Polo's patrons in mint condition

The sport that costs a fortune also allows its tycoon backers to ride with the stars. Greg Wood mingles with the cool and the corpulent at Cowdray Park

The economics of many sports can be a little lop-sided, but when it comes to a thin rate of return, polo takes some beating. Consider this. The Labegorce team which won yesterday's Veuve Clicquot Gold Cup at Cowdray Park, the most important prize in the game, costs Herbert Perrodo, its patron, a minimum of around pounds 500,000 each year to run. Perrodo's prize was... the Gold Cup. No outsized cheque, no cash bonus, and in 12 months' time, he will probably have to give it back.

Say what you like about polo, it is certainly different, from the scenes on in the car park - a raucous cross between a car boot sale and the food hall at Harrods - to the game's unique structure. Were you to sit down and try to invent a sport, it is unlikely that a founding principle would be to allow - no, positively encourage - the participation of hopeless amateurs at the highest level of the game. Imagine Liverpool, for instance, being required to field nine professionals and a couple of those weedy kids from the playground who no one ever picked, or a club hacker going around Troon alongside Tiger Woods.

Yet that is one of the cornerstones of polo, and it has to be said that whoever slipped it into the rules 100-odd years ago was one of the most brilliant visionaries in sporting history. For if racing is the sport of kings, polo is the pastime of choice for international tycoons, since the average king these days does not have nearly enough disposable income to run a polo team, and its attraction for men with money to burn could be summed up in one word: vanity.

Michael Knighton may have kicked the ball around on the pitch at Old Trafford before his abortive attempt at a takeover, but had he succeeded, even he would not have expected to lead the line the following week. In polo, a patron would expect nothing else. The players are given a handicap rating, in "goals", of anything between -2 and, for the finest players in the world, a perfect 10, a mark which no more than a dozen or so of the finest professional riders can achieve.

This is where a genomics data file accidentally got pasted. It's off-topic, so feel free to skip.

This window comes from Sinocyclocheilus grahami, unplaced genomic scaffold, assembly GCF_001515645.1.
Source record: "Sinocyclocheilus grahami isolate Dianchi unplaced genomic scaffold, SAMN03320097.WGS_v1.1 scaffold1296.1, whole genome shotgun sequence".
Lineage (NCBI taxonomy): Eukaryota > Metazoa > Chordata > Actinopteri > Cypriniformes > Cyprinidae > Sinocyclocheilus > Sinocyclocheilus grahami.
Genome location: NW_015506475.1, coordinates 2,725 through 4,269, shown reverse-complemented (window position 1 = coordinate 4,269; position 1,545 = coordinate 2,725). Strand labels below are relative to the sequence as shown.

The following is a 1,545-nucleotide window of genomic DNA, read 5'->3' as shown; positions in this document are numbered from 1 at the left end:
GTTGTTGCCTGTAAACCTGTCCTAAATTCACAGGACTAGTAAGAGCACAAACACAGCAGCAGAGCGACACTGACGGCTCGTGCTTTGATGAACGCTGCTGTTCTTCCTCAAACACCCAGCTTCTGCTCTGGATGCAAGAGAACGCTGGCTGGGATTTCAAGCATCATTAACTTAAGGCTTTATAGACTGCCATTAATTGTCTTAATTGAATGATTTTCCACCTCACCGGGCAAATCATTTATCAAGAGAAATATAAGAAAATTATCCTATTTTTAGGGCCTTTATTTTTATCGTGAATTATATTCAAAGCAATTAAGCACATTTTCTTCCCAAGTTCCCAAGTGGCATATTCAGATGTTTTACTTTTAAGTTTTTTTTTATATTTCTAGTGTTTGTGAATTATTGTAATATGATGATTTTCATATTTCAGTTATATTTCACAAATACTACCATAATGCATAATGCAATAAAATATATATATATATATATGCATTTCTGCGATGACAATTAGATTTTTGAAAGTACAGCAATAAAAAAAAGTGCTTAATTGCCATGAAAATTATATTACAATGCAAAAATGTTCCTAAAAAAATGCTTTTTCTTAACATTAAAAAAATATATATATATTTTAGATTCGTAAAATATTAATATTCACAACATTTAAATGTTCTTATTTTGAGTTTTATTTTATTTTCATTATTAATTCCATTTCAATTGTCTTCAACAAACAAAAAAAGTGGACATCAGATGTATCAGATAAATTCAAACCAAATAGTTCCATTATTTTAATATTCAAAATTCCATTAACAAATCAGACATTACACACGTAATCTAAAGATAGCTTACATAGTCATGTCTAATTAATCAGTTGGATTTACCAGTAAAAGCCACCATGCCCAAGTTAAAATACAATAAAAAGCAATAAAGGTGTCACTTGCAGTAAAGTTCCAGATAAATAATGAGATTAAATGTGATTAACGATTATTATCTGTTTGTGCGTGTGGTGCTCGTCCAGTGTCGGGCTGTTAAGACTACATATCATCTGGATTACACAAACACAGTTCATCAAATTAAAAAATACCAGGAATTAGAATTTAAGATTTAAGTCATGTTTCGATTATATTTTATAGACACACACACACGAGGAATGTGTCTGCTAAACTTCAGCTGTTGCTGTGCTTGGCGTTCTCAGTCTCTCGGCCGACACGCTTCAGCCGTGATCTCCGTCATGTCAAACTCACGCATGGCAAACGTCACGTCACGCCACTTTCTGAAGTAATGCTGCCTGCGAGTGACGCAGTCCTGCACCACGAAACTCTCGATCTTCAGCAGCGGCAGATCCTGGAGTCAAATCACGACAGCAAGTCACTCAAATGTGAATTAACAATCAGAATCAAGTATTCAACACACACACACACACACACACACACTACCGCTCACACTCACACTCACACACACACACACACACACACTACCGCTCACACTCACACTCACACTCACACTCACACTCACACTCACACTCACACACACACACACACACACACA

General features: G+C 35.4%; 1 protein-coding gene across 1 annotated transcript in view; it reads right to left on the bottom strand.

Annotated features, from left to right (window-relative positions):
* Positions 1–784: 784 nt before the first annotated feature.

Now this is the clever part: the four-man teams for the most prestigious competitions are allowed a combined handicap of no more than 22 goals, which generally means two of the best, another of a fair standard, and one who can barely swing a stick but, more importantly, is perfectly capable of signing cheques.

As a result, yesterday's final was effectively a match between Labegorce's two stars, Javier Novillo-Astrada and Carlos Gracida, and from the opposing Isla Carroll side which had flown almost 50 ponies from America for the 60-day season, Pite Merlos and Memo Gracida, Carlos's brother and generally reckoned the best player on the planet. Even to a relative polo virgin, Memo's talent was immediately obvious.

Polo is not a sport which is overburdened with either rules or strategies. There is little point for careful build-up play in midfield, not least because the midfield is the better part of 250 yards long, and the standard approach is to whack the ball as hard as possible at every possible opportunity. Memo, though, was never afraid to leaven the whacking with the gentle equivalent of a footballer's nutmeg, chipping delicately through the legs of an opponent's pony before spinning past and then, admittedly, lashing the ball upfield with all his might.

But while many had come to see the Gracidas, the real stars amid all the twisting and clattering of sticks were the ponies. As nimble as ballerinas and utterly unflappable. When a large helicopter landed yards from the Isla Carroll string, not one of the 30 or so ponies so much as pricked an ear. They can quicken from a standing start to a full gallop in a stride. Not only that, they can do so with a patron in the saddle, which in the case of John Goodman, the rotund owner of Isla Carroll, must take some doing.

So, too, does the business of following the action on a pitch which appears to be about half a mile long but in this, Cowdray's spectators have the inimitable assistance of Terry "the voice of polo" Hanlon. A commentator who seems to have learned his trade in the same academy which supplies the World Wrestling Federation, Hanlon's high-octane description of proceedings is something of a polo tradition. He even has a catchphrase, or rather a catch-noise, a strangulated squeak which escapes from his throat whenever a player bears down on goal.